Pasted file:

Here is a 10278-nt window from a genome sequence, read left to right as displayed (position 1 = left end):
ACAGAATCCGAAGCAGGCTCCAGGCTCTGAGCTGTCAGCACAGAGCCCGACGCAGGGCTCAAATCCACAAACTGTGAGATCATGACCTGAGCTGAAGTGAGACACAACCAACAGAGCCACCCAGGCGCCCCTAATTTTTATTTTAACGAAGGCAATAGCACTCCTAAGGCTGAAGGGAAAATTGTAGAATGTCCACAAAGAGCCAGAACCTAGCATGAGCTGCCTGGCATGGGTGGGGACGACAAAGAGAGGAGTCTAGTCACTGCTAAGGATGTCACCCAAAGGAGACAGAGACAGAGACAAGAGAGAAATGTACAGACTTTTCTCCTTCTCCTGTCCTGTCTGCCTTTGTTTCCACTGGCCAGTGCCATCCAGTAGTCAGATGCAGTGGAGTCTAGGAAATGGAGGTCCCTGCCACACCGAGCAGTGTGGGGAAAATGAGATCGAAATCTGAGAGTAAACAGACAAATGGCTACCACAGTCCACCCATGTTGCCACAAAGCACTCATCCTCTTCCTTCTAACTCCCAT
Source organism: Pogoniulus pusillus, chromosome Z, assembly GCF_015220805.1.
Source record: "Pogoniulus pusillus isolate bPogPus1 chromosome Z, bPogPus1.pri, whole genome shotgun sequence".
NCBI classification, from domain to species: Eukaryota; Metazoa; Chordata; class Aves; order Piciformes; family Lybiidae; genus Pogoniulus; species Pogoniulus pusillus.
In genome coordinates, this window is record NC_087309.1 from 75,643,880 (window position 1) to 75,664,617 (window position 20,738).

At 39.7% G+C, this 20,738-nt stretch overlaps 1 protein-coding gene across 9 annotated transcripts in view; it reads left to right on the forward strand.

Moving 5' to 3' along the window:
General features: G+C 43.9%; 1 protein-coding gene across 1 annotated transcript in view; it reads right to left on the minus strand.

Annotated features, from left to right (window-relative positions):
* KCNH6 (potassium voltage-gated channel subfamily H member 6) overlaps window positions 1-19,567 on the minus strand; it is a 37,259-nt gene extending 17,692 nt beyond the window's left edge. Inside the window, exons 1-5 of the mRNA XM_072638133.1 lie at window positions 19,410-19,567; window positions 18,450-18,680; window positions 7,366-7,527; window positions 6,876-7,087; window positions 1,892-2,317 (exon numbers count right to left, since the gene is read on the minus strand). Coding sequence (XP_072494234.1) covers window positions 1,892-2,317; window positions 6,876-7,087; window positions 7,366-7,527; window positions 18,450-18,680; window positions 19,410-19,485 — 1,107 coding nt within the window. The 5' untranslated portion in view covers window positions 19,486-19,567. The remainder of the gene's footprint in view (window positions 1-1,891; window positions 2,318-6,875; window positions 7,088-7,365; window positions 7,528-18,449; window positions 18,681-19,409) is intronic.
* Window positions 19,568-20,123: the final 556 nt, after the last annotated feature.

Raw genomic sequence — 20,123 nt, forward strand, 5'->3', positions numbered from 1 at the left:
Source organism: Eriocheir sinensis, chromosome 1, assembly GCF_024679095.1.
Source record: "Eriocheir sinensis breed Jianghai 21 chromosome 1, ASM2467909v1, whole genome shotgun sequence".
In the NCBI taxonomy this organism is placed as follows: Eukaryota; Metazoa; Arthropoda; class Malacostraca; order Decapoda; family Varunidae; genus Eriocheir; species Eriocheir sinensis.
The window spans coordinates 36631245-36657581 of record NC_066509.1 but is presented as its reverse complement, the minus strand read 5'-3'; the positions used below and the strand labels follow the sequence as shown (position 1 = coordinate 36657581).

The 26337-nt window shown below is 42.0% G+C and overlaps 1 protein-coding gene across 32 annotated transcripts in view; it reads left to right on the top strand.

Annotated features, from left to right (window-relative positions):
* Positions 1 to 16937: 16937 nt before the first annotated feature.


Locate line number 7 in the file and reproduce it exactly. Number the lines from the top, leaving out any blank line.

At 39.7% G+C, this 20,738-nt stretch overlaps 1 protein-coding gene across 9 annotated transcripts in view; it reads left to right on the forward strand.